Diwakar Shukla, a professor of chemical and biomolecular engineering and Blue Waters assistant professor, has been awarded a National Science Foundation Faculty Early Career Development (CAREER) Award.
The award will provide five years of support for Shukla’s efforts in developing new algorithms and their applications to the field of computational biology. NSF CAREER Awards are prestigious and competitive awards given to junior faculty who exemplify the role of teacher-scholar through outstanding research, excellent education, and the integration of education and research within the context of the mission of their respective organizations.
The title of his project is “Reinforcement Learning of the Free Energy Landscapes of Proteins.” It addresses a critical challenge of sampling large-scale conformational dynamics in molecular simulations and develops a computational approach likely to have broad impact on understanding the dynamics underlying protein function.
“The research effort aims to apply the proposed methodologies to investigate proteins that play a critical role in the environment (sugar transport in plants) and human health (neurotransmitter transport in human brain), but in which limited structural or dynamic information about them is available. Therefore, this project will provide new information critical for regulating their activity,” Shukla said.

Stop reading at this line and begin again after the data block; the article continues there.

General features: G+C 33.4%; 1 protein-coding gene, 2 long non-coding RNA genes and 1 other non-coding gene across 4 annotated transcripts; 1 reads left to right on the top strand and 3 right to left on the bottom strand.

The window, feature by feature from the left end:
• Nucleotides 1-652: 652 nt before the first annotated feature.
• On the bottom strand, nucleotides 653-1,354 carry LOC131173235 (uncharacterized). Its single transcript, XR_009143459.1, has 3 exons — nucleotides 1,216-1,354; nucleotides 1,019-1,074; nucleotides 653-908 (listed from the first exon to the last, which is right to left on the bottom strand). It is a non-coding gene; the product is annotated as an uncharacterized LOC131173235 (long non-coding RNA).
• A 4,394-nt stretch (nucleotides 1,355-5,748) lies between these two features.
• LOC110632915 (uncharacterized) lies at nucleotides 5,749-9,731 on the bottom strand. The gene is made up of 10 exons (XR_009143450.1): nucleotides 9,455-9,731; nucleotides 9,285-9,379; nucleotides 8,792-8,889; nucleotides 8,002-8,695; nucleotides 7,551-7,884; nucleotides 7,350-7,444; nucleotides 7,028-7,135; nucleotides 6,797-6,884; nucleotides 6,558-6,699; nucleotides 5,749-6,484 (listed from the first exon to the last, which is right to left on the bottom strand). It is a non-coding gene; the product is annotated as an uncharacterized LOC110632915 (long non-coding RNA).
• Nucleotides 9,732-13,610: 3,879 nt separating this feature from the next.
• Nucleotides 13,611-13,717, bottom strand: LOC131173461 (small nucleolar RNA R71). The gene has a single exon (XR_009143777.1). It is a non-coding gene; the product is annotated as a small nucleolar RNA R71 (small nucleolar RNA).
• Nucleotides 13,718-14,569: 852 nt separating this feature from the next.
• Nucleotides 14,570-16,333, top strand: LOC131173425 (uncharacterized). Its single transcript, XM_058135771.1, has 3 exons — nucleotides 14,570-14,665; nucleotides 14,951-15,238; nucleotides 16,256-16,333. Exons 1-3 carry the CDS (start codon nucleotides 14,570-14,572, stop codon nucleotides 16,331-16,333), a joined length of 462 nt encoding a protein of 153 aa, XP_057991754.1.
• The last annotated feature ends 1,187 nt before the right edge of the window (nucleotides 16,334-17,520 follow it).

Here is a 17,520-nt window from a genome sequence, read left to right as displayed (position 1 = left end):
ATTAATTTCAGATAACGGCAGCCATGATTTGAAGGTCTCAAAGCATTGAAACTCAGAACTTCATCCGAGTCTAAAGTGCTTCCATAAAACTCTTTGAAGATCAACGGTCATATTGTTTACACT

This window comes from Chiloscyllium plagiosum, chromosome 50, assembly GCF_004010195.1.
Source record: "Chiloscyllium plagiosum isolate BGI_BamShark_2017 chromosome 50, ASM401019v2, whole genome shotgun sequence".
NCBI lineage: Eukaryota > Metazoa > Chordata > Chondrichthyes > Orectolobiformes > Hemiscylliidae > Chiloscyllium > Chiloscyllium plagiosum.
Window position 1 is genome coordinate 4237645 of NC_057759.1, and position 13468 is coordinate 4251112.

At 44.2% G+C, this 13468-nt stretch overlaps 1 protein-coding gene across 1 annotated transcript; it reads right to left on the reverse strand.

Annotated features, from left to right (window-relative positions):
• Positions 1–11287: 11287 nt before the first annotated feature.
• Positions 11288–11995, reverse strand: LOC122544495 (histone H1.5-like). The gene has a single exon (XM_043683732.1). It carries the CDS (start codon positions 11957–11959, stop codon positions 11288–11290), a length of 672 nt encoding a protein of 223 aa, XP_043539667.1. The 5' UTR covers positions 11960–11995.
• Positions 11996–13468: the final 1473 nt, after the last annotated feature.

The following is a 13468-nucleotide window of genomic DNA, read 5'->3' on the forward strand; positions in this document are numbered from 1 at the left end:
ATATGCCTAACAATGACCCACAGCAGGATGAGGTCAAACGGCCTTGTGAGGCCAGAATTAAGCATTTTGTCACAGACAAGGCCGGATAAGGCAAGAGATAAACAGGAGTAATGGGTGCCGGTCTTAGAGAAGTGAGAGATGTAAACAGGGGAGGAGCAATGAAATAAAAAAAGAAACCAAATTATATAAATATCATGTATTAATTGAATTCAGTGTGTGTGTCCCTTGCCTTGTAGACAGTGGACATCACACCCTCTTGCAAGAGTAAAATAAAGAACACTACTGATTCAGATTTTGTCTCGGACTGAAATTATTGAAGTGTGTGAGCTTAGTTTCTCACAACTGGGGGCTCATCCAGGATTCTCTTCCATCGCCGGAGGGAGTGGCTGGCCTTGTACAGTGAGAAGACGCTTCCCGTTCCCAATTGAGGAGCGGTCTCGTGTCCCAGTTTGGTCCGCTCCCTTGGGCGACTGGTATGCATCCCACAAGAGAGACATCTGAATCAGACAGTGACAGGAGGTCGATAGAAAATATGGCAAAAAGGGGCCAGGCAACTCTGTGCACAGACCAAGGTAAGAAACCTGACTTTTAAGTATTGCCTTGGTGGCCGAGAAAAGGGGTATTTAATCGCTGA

“I would like to thank my students and collaborators for their hard work and passion that has contributed significantly towards the ideas and research plans to be executed as part of this award,” Shukla said. “My group is excited about both the intellectual and educational components of this award,” he said.
The Shukla Group develops and employs computational chemistry approaches to decipher the mechanisms of regulation of protein function which play a critical role in governing cellular and organismal behavior. Shukla joined the Illinois faculty in 2015. He received his doctoral degree in chemical engineering from the Massachusetts Institute of Technology and was postdoctoral fellow in the Department of Chemistry at Stanford University.
The proposed outreach efforts are focused on engaging children from Champaign and Urbana schools, specifically in educating them about how proteins function as molecular machines in our body.